Nikita Korobeynik8 min

VC Funding Trends March '22

ProductApr 13, 2022

With so much happening in the Venture Capital (VC) world, we’ve expanded our report to include additional industry details, more highlights and the preliminary results for the 2022 VC Investor Ranking — courtesy of Dealroom.co.

The past month saw a 141% year-on-year increase in funding, there may be a slowdown in total VC activity around the corner, the food-delivery sector has reached “winner takes all” stakes and NFTs are hitting a financial lag.

March also traded Canada for France in the list of top industries, with India showing incredible results compared to 2021, pushing Germany to fourth place.  

Below are our observations for March 2022, including year-on-year and month-to-month comparisons as well as leading industries and companies most deserving of attention.

General Overview

Chart-Mar-1

This March, the total number of companies that raised funding was 1,766, compared to 733 in March of last year. This is a 141% year-on-year increase. The total funding raised was $45.75 billion, with a 120% year-on-year increase; last year, March clocked in at $22.57 billion and doubled both the companies and funding compared to January and February.

Leading Countries

*based on the number of companies that raised funding (not total funding)

Chart-Mar-2

1. USA — with 987 companies (168% year-on-year increase) and $32.32B in cumulative investment (114% year-on-year increase)

2. UK — with 184 companies (127% year-on-year increase) and $4.71B in cumulative investment (147% year-on-year decrease)

3. India(up one spot) with 115 companies (259% year-on-year increase)and $2.46B in cumulative investment (925% year-on-year increase)

4. Germany(down one spot) with 59 companies (79% year-on-year increase) and $1.28B in cumulative investment (44% year-on-year increase)

5. France(new to list) with 47 companies (114% year-on-year increase) and $1.35B in cumulative investment (187% year-on-year increase)

Conclusion: France is back in the top 5 and India shows spectacular performance compared to last year, while Canada — last month’s 3rd top performer — got booted out.

Leading Industries

Chart-Mar-3

1. Fintech

234 companies accumulated $10.93B in cumulative investment and saw a 195% year-on-year growth.

The top 3 biggest funding rounds are attributed to Segro (a REIT [Real Estate Investment Trust] and leading owner, manager and developer of modern warehouses and light industrial property) - $1.27B (total funding: $3.49B), Ramp (a finance automation platform helping businesses spend less time and money) - $750M (total funding: $1.4B) and ConsenSys (builds Ethereum blockchain infrastructure and applications ranging from developer tools to enterprise solutions) - $450M (total funding: $725M).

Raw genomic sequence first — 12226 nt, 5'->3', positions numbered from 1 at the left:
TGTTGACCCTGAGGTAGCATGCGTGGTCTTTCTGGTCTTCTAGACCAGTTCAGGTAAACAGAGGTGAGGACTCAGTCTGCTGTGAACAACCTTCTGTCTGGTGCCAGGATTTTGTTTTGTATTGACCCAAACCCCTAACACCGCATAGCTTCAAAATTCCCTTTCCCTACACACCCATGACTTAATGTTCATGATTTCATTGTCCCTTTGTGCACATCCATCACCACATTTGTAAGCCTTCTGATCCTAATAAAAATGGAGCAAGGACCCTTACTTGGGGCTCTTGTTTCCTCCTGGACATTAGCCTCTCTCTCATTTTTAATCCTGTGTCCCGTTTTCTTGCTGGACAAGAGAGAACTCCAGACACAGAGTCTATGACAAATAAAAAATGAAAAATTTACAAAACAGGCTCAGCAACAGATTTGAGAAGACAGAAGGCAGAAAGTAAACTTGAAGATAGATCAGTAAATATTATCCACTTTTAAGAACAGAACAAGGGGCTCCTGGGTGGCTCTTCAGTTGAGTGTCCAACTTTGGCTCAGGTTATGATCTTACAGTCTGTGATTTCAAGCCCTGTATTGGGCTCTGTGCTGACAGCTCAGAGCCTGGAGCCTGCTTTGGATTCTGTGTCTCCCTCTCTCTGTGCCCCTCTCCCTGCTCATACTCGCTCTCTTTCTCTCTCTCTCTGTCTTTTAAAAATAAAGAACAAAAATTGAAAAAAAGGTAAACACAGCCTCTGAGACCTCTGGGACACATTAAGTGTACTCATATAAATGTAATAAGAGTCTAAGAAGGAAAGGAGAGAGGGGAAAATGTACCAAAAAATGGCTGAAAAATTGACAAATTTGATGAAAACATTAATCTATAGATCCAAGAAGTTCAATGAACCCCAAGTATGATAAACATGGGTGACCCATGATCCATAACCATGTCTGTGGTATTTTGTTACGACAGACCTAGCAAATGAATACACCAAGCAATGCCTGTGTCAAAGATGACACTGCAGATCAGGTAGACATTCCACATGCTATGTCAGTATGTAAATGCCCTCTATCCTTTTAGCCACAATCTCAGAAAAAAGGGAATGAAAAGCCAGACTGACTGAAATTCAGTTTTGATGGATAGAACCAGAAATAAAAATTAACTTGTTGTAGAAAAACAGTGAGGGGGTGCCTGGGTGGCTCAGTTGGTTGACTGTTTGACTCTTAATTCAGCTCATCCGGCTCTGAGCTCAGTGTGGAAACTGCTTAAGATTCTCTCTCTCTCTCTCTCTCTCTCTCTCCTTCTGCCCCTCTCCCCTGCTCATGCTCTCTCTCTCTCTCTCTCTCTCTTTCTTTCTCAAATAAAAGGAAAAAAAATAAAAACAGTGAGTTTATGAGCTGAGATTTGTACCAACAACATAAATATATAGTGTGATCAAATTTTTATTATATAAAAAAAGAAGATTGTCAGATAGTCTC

2. AI

157 companies accumulated $4.97B in investment and saw a 54% year-on-year growth.

The top 3 biggest funding rounds are attributed to Cruise (self-driving car company and the autonomous driving unit of General Motors) - $2.1B (total funding: $15.1B), Astronomer (a developer of modern data orchestration tools, powered by open source platform Apache Airflow) - $213M (total funding: $282.9M) and ConcertAI (developer of medical research tool suite intended to design and deliver care-based oncology research and data analytics) - $150M (total funding: $300M).

3. Ecommerce

134 companies accumulated $4.48B in investment and saw a 39% year-on-year growth.

The top 3 biggest funding rounds are attributed to Fanatics (sports merchandise retailer that manufactures fan gear and jerseys across retail channels) - $1.5B (total funding: $4.19B), Roofstock (online marketplace for investing in leased single-family rental homes in a transparent and low-friction way) - $240M (total funding: $365.3M) and Society Brands (tech-enabled consumer products company that acquires ecommerce native brands that primarily sell on Amazon and their own DTC sites) - $204M (total funding: $204M).

4. Biotechnology

129 companies accumulated $4.12B in investment and saw a 20% year-on-year growth.

The top 3 biggest funding rounds are attributed to Ascendis Pharma (biotech company applying its innovative prodrug technology to build a fully integrated rare disease company) - $500M (total funding: $585.7M), Travere Therapeutics (discovers and develops drugs for the treatment of debilitating and often life-threatening diseases) - $275M (total funding: $592.5M) and Innoviva (a healthcare-focused asset management company that develops biopharmaceutical drugs in the antibiotic, respiratory and digestive realms) - $225M (total funding: $225M).

5. Healthcare

121 companies accumulated $2.11B in investment and saw an 83% year-on-year growth.

The top 3 biggest funding rounds are attributed to Owens & Minor (distributor of medical and surgical supplies) - $500M (total funding: $1B), Saluda Medical (global medical device company revolutionizing the field of neuromodulation with an emerging portfolio of therapies driven by advanced closed-loop tech designed to treat debilitating neurological disorders) - $125M (total funding: $249.5M) and American Nitrile (leading USA-based manufacturer of premium nitrile gloves for medical, non-medical and industrial uses) - $105M (total funding: $105M).

Monthly Highlights


The Startup Meltdown

PitchBook dropped a report this month looking at the market trends that helped drive the 2021 VC boom. The report hints that there is a slowdown afoot in total VC activity; in the US, it’s been decelerating every month since its late-2021 highs. We very well might be seeing the early stages of “it was fun while it lasted.”

PitchBook reports around $235 billion in total volume in its records for Q4 2021 and $161 billion in Q1 2022. Compared with the same period last year ($170B in Q1 2021), the difference isn’t that drastic. Presumably, a lot of early-2022 deals are in reality late-2021 deals, meaning that this year's Q1 data is slightly skewed. The second quarter may prove more illustrative of where the market truly is.

What About Toronto, eh?